- They enable you to tease out the other person’s opinions and feelings.
- They hand control of the conversation to the other side and give you a much better idea of what is likely to happen next.
- How do you plan to complete this task?
- When do you expect the goods to be ready?
- What will you require from me to get the job done?
However, before moving to our second tip, perhaps we should reflect on some of the advantages of the “indirect approach”. You could argue that it allows time for different opportunities and ideas to be pursued. It allows you to change direction if your initial approach isn’t working. You don’t offend people by upsetting them with direct language (eg “you’re fired”) which can’t be taken back later. You create better long term relationships which are harmonious, supportive and respectful.
The Chinese have done it this way for thousands of years so they can’t be all wrong. In fact, many western organisations grappling with some of the complexities of diversity and political correctness are finding that a more indirect approach is the only way to manage people in the modern era, particularly millennials who don’t respond well to an authoritarian style of management. Perhaps “Indirect” is better after all!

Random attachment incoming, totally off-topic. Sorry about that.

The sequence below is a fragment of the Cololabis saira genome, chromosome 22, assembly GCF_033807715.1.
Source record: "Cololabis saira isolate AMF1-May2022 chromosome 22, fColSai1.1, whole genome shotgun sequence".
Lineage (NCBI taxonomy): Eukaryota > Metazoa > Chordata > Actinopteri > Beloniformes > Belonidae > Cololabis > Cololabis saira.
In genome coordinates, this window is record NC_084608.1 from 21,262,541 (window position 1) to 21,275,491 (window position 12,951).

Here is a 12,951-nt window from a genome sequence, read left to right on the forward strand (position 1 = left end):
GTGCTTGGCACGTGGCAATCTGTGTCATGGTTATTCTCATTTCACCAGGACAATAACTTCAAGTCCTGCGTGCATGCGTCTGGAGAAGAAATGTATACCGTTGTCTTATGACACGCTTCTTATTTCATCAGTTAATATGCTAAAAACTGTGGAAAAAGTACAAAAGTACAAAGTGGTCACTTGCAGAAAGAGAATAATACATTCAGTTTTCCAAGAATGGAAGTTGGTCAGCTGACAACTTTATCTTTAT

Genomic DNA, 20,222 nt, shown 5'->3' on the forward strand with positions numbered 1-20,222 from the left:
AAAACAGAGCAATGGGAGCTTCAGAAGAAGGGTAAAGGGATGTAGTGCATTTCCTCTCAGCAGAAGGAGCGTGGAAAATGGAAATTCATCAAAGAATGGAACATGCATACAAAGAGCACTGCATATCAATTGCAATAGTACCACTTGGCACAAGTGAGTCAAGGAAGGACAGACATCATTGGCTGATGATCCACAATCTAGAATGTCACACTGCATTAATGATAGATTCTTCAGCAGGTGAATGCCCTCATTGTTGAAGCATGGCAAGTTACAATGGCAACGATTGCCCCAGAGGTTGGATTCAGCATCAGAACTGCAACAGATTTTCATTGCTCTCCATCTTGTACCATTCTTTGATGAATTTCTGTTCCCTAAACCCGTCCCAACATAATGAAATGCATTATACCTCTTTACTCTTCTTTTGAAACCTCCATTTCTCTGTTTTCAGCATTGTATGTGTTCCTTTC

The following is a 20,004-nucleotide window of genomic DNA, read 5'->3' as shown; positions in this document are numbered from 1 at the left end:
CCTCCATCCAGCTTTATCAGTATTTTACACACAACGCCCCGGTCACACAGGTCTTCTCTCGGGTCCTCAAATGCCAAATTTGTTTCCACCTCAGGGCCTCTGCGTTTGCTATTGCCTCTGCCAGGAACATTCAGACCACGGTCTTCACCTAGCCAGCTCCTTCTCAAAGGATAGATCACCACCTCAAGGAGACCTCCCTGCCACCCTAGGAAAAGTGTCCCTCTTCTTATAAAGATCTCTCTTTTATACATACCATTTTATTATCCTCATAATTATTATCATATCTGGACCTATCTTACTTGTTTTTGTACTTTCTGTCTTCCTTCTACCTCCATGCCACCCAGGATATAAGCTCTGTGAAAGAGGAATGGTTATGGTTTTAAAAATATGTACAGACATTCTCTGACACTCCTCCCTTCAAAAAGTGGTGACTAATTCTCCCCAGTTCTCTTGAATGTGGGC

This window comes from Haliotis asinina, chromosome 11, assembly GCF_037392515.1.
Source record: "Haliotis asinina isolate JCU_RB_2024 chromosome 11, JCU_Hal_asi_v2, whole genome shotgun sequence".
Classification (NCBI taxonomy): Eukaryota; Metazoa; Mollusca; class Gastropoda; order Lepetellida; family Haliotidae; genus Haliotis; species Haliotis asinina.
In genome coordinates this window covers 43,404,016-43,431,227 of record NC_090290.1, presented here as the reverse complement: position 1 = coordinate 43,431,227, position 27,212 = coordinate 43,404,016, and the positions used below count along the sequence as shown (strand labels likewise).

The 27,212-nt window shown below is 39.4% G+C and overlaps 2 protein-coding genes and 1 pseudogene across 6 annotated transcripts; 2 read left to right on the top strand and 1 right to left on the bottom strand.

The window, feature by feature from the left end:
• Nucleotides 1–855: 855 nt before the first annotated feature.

Tip # 2: Learn a few simple phrases in Chinese
When talking about communication with the Chinese, I imagine that the first thing you thought about is the language difference which of course is a major factor but, from my experience, many foreigners operate perfectly well in China without speaking fluent Mandarin. However, what you must do is to show your respect and interest in China by learning a few key Mandarin phrases, which won’t take you very long and will have an immediate impact. Here are some simple examples:
Hello: Nǐhǎo (Nee how)
Thank you: Xièxiè (Shieh-shieh)
Goodbye: Zàijiàn (Zhai-jian)